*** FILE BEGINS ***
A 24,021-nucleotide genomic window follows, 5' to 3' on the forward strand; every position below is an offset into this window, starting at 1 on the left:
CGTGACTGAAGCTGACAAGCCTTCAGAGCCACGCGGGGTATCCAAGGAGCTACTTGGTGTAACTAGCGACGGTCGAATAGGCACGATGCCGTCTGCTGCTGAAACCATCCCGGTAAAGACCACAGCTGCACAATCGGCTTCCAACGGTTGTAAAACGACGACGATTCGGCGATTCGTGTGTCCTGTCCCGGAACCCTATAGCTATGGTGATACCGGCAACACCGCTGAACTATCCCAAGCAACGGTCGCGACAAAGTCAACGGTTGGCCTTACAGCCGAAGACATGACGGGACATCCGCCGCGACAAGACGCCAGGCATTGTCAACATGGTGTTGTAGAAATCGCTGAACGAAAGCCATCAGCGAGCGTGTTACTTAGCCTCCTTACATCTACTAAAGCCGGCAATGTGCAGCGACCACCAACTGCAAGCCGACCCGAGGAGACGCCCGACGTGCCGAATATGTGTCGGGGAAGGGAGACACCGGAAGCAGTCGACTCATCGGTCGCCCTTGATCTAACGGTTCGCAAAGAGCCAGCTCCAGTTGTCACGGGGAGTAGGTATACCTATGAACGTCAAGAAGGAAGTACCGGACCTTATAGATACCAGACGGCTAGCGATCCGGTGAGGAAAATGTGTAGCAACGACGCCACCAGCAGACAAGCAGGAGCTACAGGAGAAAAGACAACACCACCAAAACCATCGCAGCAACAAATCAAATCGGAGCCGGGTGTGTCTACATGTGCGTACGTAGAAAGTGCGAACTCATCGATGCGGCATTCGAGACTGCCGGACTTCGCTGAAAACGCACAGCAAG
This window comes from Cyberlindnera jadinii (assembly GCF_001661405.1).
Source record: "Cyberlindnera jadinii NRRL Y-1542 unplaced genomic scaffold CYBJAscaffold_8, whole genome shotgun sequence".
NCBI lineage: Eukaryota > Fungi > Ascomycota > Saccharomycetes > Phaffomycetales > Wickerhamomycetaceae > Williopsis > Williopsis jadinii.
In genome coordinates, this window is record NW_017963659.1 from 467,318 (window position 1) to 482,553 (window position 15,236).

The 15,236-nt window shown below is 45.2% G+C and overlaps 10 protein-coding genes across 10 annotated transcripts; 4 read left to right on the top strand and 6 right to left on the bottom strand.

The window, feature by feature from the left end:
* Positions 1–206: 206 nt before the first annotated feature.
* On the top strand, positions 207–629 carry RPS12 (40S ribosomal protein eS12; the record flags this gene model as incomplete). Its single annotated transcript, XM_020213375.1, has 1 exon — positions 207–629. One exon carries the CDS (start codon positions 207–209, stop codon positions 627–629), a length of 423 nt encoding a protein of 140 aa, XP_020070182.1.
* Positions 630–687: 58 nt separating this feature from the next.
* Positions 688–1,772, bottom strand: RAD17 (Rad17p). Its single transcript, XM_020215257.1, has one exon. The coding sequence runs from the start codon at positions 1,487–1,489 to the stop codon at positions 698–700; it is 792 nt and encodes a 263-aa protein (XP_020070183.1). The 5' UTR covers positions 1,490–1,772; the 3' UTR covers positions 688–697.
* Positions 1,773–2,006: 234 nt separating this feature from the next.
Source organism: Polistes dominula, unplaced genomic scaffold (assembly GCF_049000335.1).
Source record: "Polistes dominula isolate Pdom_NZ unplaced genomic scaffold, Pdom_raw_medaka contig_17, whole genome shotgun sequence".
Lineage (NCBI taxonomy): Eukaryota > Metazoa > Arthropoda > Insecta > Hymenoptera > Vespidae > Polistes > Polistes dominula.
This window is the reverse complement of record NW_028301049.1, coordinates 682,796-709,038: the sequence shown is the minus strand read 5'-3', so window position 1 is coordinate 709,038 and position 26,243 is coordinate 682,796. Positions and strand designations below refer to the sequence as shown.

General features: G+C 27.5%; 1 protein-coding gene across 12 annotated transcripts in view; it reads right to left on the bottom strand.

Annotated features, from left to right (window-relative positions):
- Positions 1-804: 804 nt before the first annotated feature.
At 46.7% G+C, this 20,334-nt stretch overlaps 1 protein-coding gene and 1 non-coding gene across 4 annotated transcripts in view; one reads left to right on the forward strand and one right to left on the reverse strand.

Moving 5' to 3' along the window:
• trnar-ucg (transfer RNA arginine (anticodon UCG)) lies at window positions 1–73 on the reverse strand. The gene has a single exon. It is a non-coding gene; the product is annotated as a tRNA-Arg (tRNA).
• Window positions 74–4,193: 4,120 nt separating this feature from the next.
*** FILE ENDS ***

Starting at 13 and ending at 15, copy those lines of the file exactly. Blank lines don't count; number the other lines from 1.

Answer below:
* Positions 1,773–2,006: 234 nt separating this feature from the next.
Source organism: Polistes dominula, unplaced genomic scaffold (assembly GCF_049000335.1).
Source record: "Polistes dominula isolate Pdom_NZ unplaced genomic scaffold, Pdom_raw_medaka contig_17, whole genome shotgun sequence".